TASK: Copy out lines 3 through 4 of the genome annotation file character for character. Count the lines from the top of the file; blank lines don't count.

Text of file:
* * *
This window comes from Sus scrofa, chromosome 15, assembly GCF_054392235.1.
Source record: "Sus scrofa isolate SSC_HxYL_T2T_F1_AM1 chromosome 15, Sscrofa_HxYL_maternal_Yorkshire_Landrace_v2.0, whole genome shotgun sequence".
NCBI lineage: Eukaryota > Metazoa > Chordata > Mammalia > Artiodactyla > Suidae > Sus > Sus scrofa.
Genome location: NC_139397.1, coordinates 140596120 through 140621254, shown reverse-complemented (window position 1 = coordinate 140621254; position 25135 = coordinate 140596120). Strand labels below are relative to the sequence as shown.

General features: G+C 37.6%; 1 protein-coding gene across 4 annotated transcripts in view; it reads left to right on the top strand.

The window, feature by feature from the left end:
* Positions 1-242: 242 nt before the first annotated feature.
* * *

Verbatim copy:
NCBI lineage: Eukaryota > Metazoa > Chordata > Mammalia > Artiodactyla > Suidae > Sus > Sus scrofa.
Genome location: NC_139397.1, coordinates 140596120 through 140621254, shown reverse-complemented (window position 1 = coordinate 140621254; position 25135 = coordinate 140596120). Strand labels below are relative to the sequence as shown.